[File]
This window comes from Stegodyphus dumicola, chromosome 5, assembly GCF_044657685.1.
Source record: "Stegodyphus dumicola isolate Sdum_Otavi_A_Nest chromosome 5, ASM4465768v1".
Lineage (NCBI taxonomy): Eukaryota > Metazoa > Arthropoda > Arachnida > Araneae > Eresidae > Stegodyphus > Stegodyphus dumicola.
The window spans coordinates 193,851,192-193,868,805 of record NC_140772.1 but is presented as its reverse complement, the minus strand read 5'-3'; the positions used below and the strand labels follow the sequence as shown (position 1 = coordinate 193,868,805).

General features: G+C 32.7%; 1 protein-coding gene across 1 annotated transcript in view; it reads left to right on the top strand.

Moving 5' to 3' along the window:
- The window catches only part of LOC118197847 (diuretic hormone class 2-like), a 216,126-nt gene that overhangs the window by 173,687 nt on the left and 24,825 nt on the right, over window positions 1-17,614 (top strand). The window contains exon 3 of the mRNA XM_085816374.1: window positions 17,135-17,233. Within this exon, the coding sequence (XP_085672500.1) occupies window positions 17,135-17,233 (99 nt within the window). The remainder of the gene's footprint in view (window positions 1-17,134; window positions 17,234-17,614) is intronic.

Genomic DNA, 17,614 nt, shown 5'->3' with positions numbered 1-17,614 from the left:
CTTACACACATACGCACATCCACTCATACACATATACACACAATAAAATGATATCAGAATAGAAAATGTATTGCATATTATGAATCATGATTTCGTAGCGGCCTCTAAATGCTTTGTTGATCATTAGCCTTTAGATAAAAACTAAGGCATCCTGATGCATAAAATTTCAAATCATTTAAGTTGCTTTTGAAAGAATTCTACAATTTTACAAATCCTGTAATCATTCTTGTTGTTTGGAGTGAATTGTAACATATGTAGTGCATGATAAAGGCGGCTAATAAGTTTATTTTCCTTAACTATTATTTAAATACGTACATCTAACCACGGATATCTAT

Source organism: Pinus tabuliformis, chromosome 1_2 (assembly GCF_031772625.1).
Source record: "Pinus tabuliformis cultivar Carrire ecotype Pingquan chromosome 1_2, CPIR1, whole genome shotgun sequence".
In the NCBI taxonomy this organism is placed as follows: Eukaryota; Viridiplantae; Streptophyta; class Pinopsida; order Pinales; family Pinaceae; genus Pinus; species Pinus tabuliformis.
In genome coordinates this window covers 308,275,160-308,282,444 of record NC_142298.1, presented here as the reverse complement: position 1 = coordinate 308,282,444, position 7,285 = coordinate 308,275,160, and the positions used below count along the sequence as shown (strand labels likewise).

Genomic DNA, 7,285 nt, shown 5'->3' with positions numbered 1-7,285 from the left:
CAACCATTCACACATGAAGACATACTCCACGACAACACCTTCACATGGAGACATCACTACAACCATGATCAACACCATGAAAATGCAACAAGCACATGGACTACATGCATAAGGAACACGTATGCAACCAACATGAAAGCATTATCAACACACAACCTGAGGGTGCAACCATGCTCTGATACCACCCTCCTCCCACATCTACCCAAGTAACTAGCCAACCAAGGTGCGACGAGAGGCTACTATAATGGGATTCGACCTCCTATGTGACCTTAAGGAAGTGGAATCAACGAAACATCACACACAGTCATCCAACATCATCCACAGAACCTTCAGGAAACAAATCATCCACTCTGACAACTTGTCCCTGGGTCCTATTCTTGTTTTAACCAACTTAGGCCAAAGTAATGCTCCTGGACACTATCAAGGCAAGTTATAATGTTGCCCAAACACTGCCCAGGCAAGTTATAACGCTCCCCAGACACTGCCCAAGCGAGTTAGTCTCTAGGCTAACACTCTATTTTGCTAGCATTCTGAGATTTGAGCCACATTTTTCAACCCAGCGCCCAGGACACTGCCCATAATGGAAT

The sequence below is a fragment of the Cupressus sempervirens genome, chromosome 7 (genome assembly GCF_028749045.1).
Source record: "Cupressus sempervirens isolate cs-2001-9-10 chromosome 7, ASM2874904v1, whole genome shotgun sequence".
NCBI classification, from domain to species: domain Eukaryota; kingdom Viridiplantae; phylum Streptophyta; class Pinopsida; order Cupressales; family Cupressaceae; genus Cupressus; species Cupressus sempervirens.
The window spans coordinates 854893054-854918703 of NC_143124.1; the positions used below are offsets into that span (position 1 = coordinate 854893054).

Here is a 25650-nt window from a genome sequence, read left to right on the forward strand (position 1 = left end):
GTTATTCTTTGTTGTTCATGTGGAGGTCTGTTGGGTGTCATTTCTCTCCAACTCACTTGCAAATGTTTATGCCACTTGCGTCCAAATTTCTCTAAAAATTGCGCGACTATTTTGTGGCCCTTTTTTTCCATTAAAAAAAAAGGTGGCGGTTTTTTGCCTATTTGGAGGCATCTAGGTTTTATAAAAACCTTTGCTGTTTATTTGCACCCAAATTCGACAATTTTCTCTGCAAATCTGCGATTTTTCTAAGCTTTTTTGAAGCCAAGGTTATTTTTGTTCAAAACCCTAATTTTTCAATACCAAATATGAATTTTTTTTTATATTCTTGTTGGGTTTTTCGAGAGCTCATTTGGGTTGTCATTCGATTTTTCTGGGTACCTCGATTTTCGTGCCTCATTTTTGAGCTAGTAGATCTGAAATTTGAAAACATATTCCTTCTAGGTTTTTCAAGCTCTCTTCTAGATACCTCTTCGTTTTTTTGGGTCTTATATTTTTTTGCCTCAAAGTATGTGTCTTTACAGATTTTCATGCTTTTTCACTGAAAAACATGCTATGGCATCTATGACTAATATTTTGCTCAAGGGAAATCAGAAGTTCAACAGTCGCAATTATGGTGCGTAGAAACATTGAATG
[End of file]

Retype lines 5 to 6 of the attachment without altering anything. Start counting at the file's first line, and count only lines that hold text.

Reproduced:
General features: G+C 32.7%; 1 protein-coding gene across 1 annotated transcript in view; it reads left to right on the top strand.

Moving 5' to 3' along the window: